Intellectual Property on the Net, Esther Dyson, Release 1.0, 12-94, Esther Dyson 's Monthly Report, 28 December 1994

... the lesser nations of the earth become colonies not of governments but of corporations ...
[ Les petites nations du globe ne sont plus colonisées par des gouvernements, mais par des sociétés. ]
Lewis Lapham, La montagne des Vanités - Les secrets de Davos, page 28, Maisonneuve et Larose, 2000, http://www.maisonneuve-et-larose.com, 15 rue Victor-Cousin, 75005, Paris (France), http://vhf.msh-paris.fr/editeurs/ml/ml.html
The Agony of Mammon, Verso Books (New York); ISBN: 1859847102, 1998, traduction Marie-José Capelle (2000)

Although in many ways bountiful and in some ways benign, the colossl mechanism that generates the wealth of nations (a.k.a. "The Global Economy," "Moloch," and "The Invisible Hand") lacks the capacity for human speech or conscious thought, a failing that troubles those of its upper servants who wish to believe that it is they who control the machine and not the machine that controls them. Their amour propre forbids them from picturing themselves mere stokers heaving computer printouts and Montblanc pens (or shopping malls md movie studios and Mexicans) into a blind, remorseless furnace. They seek a more gracious portraiture (as masters of markets, captains of commercial empire), and so, every year in late January, they make their optimistic way from the low-lying places of the earth to the World Economic Forum in Davos, Switzerland, where, high up on the same alp that provided Thomas Mann with the setting for The Magic Mountain, they brood upon the mysteries of capitalist creation.
[ Tous les ans, vers la fin janvier, ils quittent les basses terres de notre planète pour les cimes baignées d'optimisme du Forum économique mondial de Davos en Suisse. Et là, sur les hauteurs de ce sommet qui a fourni à Thomas Mann le cadre de la Montagne magique, ils méditent sur les mystères de la création capitaliste. "Ils" ? Les chefs mécaniciens de cette colossale machinerie - baptisée "l'économie mondialisée", "Moloch" ou "Dame Fortune" - qui engendre la richesse des Nations. Sans doute est-elle, à bien des égards, source de libéralités, voire de stabilité, elle n'en est pas moins dépourvue des principales facultés humaines, parler et réfléchir. Les chefs mécaniciens le savent, et parfois même cette évidence les préoccupe, mais, enflés d'amour propre, ils se plaisent à penser qu'ils gardent la maîtrise de leur machinerie et que ce n'est point elle qui les domine. Ils ne veulent pas se voir tels qu'ils sont, de simples factotums qui entretiennent la chauffe d'une fournaise aveugle et impitoyable. Et leur désir d'exister sous un jour plus glorieux - comme opérateurs économiques ou capitaines d'industrie - est si grand, qu'ils gravissent tous les ans les pentes de Davos. ]
Lewis Lapham, La montagne des Vanités - Les secrets de Davos, page 5 (début), Maisonneuve et Larose, 2000, http://www.maisonneuve-et-larose.com, 15 rue Victor-Cousin, 75005, Paris (France), http://vhf.msh-paris.fr/editeurs/ml/ml.html
The Agony of Mammon, Verso Books (New York); ISBN: 1859847102, 1998, traduction Marie-José Capelle (2000)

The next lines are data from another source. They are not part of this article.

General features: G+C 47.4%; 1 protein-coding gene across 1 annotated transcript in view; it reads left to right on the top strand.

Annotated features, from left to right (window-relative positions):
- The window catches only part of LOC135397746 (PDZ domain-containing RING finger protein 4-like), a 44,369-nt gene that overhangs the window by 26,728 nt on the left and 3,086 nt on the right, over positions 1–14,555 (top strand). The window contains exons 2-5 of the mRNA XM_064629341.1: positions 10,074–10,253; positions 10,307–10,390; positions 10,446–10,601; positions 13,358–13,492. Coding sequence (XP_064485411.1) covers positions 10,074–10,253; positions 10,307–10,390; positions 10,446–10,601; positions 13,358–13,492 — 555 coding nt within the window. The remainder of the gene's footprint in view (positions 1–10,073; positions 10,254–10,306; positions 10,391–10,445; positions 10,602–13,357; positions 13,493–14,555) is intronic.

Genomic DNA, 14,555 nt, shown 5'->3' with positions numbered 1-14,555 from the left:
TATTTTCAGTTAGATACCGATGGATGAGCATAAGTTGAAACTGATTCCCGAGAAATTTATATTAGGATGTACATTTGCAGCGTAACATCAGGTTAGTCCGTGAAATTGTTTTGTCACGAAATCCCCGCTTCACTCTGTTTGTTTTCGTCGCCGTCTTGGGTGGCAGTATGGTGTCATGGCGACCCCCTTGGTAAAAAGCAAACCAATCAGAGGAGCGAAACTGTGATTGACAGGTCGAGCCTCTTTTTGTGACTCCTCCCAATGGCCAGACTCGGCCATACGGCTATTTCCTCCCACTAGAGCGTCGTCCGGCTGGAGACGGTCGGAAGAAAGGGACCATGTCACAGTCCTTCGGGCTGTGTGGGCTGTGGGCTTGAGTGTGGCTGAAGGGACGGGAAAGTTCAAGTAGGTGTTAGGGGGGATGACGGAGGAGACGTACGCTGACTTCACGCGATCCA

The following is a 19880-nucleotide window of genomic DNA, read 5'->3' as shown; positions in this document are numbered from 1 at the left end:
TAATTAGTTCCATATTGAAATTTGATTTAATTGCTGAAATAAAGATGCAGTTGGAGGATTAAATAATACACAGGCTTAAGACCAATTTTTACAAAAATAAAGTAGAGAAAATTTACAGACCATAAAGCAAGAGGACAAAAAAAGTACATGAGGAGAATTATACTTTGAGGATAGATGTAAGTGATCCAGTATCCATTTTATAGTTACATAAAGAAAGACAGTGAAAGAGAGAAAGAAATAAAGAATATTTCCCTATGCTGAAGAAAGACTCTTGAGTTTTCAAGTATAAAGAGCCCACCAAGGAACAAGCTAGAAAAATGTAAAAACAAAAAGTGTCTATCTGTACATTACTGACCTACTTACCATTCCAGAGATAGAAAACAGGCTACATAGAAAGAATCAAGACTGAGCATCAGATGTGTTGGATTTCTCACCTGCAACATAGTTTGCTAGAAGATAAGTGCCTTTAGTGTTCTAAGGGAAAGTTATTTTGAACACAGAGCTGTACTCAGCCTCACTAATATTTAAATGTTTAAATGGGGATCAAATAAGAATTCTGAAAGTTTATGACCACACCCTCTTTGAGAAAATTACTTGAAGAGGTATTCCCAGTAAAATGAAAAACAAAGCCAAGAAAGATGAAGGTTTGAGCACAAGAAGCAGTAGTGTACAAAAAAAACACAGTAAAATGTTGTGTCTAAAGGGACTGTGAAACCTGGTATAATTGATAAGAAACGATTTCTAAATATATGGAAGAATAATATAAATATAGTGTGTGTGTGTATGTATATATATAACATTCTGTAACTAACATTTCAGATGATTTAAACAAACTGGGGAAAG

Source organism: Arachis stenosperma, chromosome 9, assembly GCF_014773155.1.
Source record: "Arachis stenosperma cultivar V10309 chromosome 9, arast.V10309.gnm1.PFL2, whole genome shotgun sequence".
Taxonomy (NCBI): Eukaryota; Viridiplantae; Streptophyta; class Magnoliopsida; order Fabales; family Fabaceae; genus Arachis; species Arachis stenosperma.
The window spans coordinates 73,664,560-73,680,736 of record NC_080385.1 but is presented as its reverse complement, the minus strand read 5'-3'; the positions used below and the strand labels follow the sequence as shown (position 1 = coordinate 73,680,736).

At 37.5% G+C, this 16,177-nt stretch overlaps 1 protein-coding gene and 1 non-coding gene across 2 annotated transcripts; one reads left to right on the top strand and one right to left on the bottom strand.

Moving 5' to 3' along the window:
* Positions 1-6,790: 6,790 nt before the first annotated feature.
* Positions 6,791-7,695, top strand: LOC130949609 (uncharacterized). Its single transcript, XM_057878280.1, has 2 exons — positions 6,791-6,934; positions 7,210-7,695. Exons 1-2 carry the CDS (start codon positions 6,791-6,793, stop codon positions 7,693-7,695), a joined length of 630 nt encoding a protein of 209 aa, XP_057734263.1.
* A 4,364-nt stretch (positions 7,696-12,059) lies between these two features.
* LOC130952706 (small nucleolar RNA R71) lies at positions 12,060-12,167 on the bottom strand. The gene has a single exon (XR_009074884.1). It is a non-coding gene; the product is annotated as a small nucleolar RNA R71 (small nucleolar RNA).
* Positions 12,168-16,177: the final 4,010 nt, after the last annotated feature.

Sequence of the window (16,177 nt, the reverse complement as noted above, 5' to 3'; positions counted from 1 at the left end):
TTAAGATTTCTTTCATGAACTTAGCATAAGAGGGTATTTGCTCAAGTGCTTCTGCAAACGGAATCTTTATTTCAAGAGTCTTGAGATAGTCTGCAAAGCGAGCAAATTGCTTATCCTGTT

The Net interprets censorship as damage, and routes around it.
John Gilmore, cited in many articles, such as:
Foucault In Cyberspace by James Boyle, 1997.
Why the Internet is Good - Community governance that works well, Berkman Center Working Draft.

... partage des connaissances par le don des progrès et non le paiement des brevets ...
Che Guevara, Alger, 24 février 1965.
cité dans "Les chroniques de l'histoire : Che Guevara", éditions Chroniques distribuées par Hachette.

Paroles d'Alcove

 

. . . and outrageous statements

"We want to build picket fences around the technologies that we think are most important for the future."
Jeff George, Vice President, Intellectual Property and Standards, AT&T. Abstract of presentation (in Technology Review), April 13th, 2000, MIT.

Intellectual property crime [...] can be linked to the deadliest forms of organised crime.
Mr. Anthony Murphy, Director of Copyright at the UK Patent Office, Keynote address at the AGM of the Publishers Association, April 10 2001. Reported in a UKPO press release.

A given amount of health impairing pollution should be done in the country with the lowest cost, which will be the country with the lowest wages. [...] I've always though that under-populated countries in Africa are vastly UNDER-polluted, their air quality is probably vastly inefficiently low compared to Los Angeles or Mexico City.
[ Une pollution donnée devrait être exportée dans le pays où elle coûte le moins, c'est-à-dire celui ayant les plus bas salaires. [...] J'ai toujours pensé que les pays sous-peuplés d'Afrique sont largement SOUS-pollués. La qualité de l'air y est d'un niveau inutilement élevé par rapport à Los Angeles ou Mexico. ]
Lawrence H. Summers, Chief economist for the World Bank, Memo, December 12, 1991. (appointed the U.S. Treasury Secretary on July 2nd, 1999, named president of Harvard University on March 11, 2001.

CBS Reporter Lesley Stahl (speaking of post-war sanctions against Iraq): We have heard that a half million children have died. I mean, that's more children than died in Hiroshima. And - and you know, is the price worth it?
Madeleine Albright (at that time, US Ambassador to the UN): I think this is a very hard choice, but the price - we think the price is worth it.
The exchange occurred in a "60 Minutes" segment, "Punishing Saddam" (airdate May 12, 1996) - source: uncoverIraq

Rather than form a federation with Microsoft and work with what we had already created, there was this notion that the world should be offered an alternative.
Craig Mundie, Microsoft's chief technical officer speaking at the 2002 World Congress on Information Technology (WCIT), reported in Microsoft's Mundie slams Liberty at WCIT, by Jeanne-Vida Douglas, ZDNet Australia, February 28, 2002.

. . . and more

I wanted to see exotic Vietnam, the jewel of Southeast Asia. I wanted to meet interesting and stimulating people of an ancient culture and ... kill them. I wanted to be the first kid on my block to get a confirmed kill.
Joker in Full Metal Jacket, film by Stanley Kubrick, 1987.